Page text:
ibatis-user-java mailing list archives

Site index · List index
Message view « Date » · « Thread »
Top « Date » · « Thread »
From Chris Lamey <cla...@localmatters.com>
Subject RoutableSqlMapClient Example
Date Mon, 23 Apr 2007 20:03:18 GMT

Here is how I've got dynamic DataSources working in my app.  It is based
on the idea of Spring's AbstractRoutingDataSource class, but operates
with SqlMapClients instead to avoid caching issues in iBATIS.  Since
SqlMapClient doesn't segment its cache based on DataSources, a single
SqlMapClient will merge all the results from multiple DataSources into
one cache.

Attached are two classes, RoutableSqlMapClient and VendorContextHolder.
RoutableSqlMapClient is a class that implements the ExtendedSqlMapClient
interface but delegates all calls to other SqlMapClients.  It does the
delegation by using VendorContextHolder, which holds a static
ThreadLocal variable, which for my needs is represents a VendorTypes
enum.  This ThreadLocal variable is a key into a Map of target delegate
SqlMapClient objects.  Each consumer calling into this code will pass
along a vendor, which is used to set the ThreadLocal variable in

Here is how the relevant Spring config looks:

    Pulls the VendorOne DataSource from JNDI and sets up the
    SqlMapClient for VendorOne, the other vendors look the same.
    I also use Spring's 2.x AOP declarative transaction management
    around each vendor's DataSource, but I'm leaving that out for this

    Also, in my case, all my SqlMapClients use the same sqlmap config.
<bean id="vendorOneDataSource"   
    <property name="jndiName">
<bean id="vendorOneSqlMapClient"   
    <property name="configLocation"
    <property name="dataSource" ref="vendorOneDataSource"/>

    Sets up the RoutingSqlMapClient with a Map of vendor specific
    SqlMapClient beans and it keyed by the VendorTypes enum.
<bean id="sqlMapClient"
    <property name="targetSqlMapClients">
    <map key-type="com.localmatters.bo.core.commons.VendorTypes">
        <entry key="VendorOne" value-ref="vendorOneSqlMapClient"/>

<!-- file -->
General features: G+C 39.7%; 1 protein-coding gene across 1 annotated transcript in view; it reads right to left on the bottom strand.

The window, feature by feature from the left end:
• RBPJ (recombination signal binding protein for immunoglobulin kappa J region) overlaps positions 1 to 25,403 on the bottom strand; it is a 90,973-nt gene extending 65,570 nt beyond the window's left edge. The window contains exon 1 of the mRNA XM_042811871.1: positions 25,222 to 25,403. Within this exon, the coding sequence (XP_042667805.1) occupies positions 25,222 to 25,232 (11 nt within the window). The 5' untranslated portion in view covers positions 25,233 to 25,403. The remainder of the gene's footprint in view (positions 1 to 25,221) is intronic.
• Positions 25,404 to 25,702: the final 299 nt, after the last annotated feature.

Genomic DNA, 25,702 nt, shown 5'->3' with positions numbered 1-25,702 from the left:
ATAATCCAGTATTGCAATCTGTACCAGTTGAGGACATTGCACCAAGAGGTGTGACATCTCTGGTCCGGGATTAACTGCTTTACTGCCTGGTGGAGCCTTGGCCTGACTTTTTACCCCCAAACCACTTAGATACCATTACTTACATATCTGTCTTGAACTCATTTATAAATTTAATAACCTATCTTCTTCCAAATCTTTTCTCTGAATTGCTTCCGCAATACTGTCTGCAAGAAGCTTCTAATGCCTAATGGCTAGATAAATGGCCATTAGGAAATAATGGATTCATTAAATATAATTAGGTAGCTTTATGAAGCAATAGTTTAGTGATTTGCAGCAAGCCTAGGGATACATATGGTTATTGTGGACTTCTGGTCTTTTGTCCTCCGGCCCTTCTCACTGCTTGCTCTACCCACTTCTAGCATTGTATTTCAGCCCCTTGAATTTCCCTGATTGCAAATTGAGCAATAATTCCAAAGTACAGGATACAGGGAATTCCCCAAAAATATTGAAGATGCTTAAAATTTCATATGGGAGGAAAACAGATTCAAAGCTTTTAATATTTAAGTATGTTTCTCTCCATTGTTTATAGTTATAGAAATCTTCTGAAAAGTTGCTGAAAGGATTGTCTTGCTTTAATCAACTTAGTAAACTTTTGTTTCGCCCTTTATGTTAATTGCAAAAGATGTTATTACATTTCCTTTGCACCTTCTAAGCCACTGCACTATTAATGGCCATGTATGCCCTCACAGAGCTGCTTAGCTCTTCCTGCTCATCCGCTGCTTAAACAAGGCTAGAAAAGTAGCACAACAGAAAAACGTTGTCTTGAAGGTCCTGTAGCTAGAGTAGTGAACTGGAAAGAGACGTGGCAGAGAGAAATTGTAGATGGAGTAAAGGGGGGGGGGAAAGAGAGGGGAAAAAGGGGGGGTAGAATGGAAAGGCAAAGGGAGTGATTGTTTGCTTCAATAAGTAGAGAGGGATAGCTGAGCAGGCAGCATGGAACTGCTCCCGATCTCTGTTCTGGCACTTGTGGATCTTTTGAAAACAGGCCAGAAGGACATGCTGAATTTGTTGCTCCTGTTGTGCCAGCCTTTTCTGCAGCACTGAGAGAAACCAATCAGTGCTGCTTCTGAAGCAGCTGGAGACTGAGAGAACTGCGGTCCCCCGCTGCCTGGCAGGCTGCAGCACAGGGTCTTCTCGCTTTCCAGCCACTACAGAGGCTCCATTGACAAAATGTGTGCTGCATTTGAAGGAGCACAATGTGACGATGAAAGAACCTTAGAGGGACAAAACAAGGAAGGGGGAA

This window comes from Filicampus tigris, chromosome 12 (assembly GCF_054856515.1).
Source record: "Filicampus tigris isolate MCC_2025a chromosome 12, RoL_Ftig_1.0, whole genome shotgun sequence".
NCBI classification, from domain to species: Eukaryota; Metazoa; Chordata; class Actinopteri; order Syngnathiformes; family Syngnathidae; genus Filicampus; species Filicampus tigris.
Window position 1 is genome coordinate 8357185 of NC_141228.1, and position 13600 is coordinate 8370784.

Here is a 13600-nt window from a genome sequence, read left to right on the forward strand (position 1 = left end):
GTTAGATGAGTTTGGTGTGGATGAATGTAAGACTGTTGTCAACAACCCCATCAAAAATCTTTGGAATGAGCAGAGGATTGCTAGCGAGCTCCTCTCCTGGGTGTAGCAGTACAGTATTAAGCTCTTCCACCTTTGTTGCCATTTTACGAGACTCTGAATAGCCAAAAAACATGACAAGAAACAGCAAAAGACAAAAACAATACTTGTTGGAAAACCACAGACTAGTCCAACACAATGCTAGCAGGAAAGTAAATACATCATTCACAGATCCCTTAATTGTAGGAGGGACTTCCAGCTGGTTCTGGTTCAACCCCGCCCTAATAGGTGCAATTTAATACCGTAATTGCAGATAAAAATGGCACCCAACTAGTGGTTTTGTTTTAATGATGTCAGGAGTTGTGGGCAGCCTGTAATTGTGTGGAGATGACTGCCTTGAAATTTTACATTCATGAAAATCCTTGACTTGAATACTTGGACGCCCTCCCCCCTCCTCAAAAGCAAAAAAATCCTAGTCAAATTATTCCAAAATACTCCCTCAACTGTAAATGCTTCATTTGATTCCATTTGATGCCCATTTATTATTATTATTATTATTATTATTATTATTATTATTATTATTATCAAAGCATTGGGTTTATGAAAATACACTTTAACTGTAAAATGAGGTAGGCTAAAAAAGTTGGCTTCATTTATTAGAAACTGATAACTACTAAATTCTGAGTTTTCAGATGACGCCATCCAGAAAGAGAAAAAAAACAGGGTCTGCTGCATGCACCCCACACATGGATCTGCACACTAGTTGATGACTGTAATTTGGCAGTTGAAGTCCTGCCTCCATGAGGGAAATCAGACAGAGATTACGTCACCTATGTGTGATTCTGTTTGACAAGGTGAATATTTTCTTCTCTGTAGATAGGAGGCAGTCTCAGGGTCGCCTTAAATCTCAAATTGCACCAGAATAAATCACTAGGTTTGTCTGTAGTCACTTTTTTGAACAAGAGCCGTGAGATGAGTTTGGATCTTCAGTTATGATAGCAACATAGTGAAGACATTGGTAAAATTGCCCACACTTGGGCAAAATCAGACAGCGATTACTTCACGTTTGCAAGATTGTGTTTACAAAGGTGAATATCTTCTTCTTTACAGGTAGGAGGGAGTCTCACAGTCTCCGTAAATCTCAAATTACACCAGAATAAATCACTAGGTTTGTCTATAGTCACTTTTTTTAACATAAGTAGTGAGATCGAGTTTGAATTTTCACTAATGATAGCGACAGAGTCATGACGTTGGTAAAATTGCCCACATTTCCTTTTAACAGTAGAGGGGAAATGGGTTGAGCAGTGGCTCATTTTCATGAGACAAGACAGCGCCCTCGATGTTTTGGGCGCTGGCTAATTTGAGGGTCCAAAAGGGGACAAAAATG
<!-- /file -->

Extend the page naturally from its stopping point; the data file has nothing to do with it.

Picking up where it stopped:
<entry key="VendorTwo" value-ref="vendorTwoSqlMapClient"/>
        <entry key="VendorThree" value-ref="vendorThreeSqlMapClient"/>

    Creates an Abator-generated DAO bean and sets the RoutableSqlMap.
<bean id="userDAO"  
    <property name="sqlMapClient" ref="sqlMapClient"/>

The consumers of this API use a Service Locator/Manager that wraps
Spring.  When a thread wants a DAO, the code looks like this:

public UserDAO getUserDAO(VendorTypes vendor) {
    return (UserDAO) context.getBean("userDAO");

It is entirely possible to not have a Service Locater/Manager and have
the consumer set the VendorContextHolder directly.  The Service
Locator/Manager exists in this code because of legacy reasons.

At this point, the DAO just calls the ExtendedSqlMapClient methods as
normal, but they get routed by RoutableSqlMapClient to a vendor specific
SqlMapClient, complete with its own DataSource, TransactionManager,
cache, etc.

There is a limitation with this approach that should be evaluated before
use.  As you can see, this scheme sets a ThreadLocal variable that
determines the DataSource to use for the remainder of that Thread's
execution.  So in my case, if the Thread needs a different vendor, it
must make that call to the Service Locator with the different vendor.
But this means a Thread can effectively only hit one DataSource at a
time, it is *not possible* to intermix access to multiple DataSources
from the same Thread.

For example, this won't work:

    UserDAO vendorOneDAO =
    UserDAO vendorTwoDAO = 


Because the DataSource is determined on a per-Thread basis, the second
call to getUserDAO will set the vendor to VendorTwo.  Plus there's
really only one UserDAO in the Spring Context.  Regardless, the first
call to update(vendorOneUser) will actually hit the VendorTwo
DataSource.  And really, if you're using Spring correctly, you probably
aren't using a Service Locator/Manager, so it may not matter.  In that
case, you probably have a single DAO pointer and would use it something
like this:


Which kind of sucks because your consumer code has to know about the
VendorContextHolder, but it works.

My consumer applications have no need to support the intermixing of
multiple DataSources by a single Thread, so I didn't consider it until
after I was done.  Offhand, I'd say this RoutableSqlMapClient approach
(and by extension, Spring's AbstractRoutingDataSource) cannot support

I've also attached a servlet Filter that looks for a 'vendor' parameter
in the request URL and sets the VendorContextHolder accordingly.  I use
this for a fat client that talks to a remoting service via a webapp, but
it should work for all-HTML webapps too.

Hopefully all that made some sense.


View raw message